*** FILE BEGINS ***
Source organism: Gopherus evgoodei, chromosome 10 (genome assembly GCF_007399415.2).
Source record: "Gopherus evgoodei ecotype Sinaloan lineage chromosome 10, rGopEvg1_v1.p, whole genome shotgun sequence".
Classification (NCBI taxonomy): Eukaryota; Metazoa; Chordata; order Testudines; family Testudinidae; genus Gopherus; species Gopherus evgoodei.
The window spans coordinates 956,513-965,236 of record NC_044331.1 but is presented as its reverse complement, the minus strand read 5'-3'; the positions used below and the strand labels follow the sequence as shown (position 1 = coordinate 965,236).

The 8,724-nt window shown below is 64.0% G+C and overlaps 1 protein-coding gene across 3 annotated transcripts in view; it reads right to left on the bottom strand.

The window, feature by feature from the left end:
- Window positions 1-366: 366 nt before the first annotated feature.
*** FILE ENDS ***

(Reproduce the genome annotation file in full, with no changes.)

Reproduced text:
Source organism: Gopherus evgoodei, chromosome 10 (genome assembly GCF_007399415.2).
Source record: "Gopherus evgoodei ecotype Sinaloan lineage chromosome 10, rGopEvg1_v1.p, whole genome shotgun sequence".
Classification (NCBI taxonomy): Eukaryota; Metazoa; Chordata; order Testudines; family Testudinidae; genus Gopherus; species Gopherus evgoodei.
The window spans coordinates 956,513-965,236 of record NC_044331.1 but is presented as its reverse complement, the minus strand read 5'-3'; the positions used below and the strand labels follow the sequence as shown (position 1 = coordinate 965,236).

The 8,724-nt window shown below is 64.0% G+C and overlaps 1 protein-coding gene across 3 annotated transcripts in view; it reads right to left on the bottom strand.

The window, feature by feature from the left end:
- Window positions 1-366: 366 nt before the first annotated feature.